Essais randomisés chez les patients hémodialysés : Améliorer les issues centrées sur le patient et le risques cardiovasculaire

 

Rita Suri

Centre hospitalier de l'Université de Montréal [CHUM]

 

Domaine : santé circulatoire et respiratoire

Programme Chercheurs-boursiers cliniciens - Junior 2

Concours 2019-2020

The kidneys are responsible for removing wastes and excess water from the body.  There are approximately 40,000 Canadians with end-stage kidney failure.  Most of these patients are treated with hemodialysis to stay alive.  Hemodialysis removes waste and water from the blood, but is not a perfect treatment.  Many patients receiving hemodialysis have serious symptoms, high blood pressure, heart disease, poor quality of life, and high risk of being hospitalised or dying.  Clinical trials are needed to improve this situation.  Unfortunately, there are currently not enough clinical trials to aid the health the care team to make recommendations on which treatments are best suited for hemodialysis patients.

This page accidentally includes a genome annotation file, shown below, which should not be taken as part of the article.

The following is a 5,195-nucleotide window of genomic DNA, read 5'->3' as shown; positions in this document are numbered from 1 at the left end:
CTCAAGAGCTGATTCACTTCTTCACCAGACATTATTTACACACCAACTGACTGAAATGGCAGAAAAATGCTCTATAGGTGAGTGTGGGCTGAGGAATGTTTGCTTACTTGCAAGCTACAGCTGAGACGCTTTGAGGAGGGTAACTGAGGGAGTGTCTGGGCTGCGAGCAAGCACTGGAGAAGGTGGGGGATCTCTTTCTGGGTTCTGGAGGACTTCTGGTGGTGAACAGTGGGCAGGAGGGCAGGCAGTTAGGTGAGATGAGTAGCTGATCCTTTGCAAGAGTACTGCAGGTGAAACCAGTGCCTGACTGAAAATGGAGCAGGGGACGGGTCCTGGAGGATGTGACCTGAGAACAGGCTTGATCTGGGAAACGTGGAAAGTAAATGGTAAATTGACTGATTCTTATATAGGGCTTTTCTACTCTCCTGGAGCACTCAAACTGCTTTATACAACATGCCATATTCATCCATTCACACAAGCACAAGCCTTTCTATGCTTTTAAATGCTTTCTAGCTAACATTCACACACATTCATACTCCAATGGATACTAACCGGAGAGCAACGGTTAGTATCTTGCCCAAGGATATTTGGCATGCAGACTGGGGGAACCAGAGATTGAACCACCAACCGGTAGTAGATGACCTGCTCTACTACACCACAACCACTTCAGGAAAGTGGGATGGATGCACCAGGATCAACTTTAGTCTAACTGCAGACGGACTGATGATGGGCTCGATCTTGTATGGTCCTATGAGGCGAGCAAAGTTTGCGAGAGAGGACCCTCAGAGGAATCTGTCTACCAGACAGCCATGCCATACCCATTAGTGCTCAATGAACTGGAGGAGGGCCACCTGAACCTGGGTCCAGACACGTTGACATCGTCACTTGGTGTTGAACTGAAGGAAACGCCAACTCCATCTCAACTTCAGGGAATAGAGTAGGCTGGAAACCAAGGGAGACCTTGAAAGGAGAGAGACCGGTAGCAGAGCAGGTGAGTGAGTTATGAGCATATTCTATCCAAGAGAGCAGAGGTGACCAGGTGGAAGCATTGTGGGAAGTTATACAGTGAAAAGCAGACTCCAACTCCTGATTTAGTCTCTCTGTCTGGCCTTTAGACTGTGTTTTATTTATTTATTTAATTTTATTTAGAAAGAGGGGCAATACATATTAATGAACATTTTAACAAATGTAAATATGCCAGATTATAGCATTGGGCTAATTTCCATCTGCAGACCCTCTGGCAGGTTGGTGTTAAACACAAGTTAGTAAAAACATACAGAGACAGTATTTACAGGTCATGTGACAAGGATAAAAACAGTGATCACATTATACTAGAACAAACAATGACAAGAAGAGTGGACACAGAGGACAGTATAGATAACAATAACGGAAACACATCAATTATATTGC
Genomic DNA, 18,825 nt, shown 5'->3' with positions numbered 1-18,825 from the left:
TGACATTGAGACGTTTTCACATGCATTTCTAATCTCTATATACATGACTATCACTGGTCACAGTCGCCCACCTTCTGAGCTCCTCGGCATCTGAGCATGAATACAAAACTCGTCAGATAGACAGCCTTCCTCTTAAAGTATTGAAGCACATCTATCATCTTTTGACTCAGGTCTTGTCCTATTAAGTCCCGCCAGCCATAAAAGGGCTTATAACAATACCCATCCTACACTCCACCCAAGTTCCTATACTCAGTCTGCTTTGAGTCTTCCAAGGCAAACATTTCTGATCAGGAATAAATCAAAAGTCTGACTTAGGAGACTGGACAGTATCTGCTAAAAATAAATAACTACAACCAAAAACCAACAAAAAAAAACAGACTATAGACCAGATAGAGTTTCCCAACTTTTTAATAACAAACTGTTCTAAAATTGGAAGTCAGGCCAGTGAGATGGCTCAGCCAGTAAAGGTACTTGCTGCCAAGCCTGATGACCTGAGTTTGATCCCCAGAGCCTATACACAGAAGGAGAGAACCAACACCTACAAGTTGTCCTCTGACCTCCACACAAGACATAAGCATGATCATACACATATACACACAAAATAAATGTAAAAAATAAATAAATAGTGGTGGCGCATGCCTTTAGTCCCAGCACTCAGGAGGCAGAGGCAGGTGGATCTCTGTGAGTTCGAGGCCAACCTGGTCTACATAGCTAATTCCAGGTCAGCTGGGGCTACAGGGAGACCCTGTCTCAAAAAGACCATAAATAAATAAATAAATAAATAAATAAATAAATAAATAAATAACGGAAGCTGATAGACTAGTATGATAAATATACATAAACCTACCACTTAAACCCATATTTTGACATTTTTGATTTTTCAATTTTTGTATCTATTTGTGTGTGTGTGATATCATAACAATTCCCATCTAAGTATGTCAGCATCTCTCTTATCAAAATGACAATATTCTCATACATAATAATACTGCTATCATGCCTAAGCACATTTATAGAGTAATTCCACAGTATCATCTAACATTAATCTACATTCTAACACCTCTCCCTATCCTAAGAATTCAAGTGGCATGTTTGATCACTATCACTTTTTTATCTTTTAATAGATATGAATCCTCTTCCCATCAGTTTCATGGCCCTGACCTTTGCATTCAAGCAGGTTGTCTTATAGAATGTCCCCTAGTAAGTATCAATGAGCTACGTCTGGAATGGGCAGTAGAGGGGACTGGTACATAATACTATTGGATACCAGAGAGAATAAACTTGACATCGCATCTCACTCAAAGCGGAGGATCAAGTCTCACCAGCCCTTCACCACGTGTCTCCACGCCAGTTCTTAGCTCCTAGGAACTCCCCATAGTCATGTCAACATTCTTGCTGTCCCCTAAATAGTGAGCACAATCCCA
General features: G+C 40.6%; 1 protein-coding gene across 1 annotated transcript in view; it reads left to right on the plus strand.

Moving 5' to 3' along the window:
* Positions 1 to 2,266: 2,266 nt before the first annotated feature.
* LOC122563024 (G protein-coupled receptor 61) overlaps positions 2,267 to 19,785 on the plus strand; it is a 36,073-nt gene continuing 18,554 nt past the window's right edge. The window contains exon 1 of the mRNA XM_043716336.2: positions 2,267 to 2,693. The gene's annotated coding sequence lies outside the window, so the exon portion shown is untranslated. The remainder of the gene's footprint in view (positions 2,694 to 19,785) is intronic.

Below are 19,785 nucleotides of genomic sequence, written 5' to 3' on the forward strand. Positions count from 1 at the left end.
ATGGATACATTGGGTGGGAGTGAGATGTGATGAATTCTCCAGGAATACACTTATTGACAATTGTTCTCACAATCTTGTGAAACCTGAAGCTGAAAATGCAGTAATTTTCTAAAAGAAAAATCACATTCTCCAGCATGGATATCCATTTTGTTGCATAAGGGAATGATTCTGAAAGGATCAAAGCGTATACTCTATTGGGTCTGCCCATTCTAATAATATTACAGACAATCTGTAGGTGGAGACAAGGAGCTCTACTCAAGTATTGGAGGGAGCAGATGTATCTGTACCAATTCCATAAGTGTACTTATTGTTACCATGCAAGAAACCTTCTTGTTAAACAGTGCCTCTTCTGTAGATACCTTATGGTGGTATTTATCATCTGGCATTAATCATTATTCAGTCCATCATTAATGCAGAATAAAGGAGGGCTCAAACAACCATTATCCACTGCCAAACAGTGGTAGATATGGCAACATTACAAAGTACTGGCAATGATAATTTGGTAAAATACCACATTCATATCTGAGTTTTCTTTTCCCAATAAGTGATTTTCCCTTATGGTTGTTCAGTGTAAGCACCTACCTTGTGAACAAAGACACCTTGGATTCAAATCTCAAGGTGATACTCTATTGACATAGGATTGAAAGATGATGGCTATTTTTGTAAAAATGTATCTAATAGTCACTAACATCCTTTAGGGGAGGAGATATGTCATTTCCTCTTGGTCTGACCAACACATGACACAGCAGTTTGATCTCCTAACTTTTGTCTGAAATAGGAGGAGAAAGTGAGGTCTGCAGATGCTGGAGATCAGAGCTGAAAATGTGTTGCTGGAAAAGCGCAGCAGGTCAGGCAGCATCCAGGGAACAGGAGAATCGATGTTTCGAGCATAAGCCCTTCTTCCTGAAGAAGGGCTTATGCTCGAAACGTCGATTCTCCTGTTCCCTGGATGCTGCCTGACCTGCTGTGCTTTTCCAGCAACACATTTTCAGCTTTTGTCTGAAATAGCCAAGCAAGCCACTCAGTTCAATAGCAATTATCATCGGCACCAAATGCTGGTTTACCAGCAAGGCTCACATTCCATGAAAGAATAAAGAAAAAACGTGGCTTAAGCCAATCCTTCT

Dr. Suri's research program is focused on conducting clinical trials to test treatments that will help improve the quality of life and survival of patients receiving hemodialysis.  She will conduct a trial to determine if an individually prescribed exercise program using special equipment (Nordic walking poles) can increase physical activity and strength, and eventually decrease the risk of failing and being hospitalised for dialysis patients.  In addition, she is planning a trial to test the optimal strategy that will control high blood pressure and reduce heart disease, while at the same time prevent low blood pressure and debilitating symptoms during dialysis.  Finally, through the Canadian Nephrology Trials Network, she will work with team members to engage patients to help design more patient -centered clinical trials.  This will ensure that nephrologists conduct trials that directly address the problems patients feel are most important to them, as well as help to increase patient participation in these studies.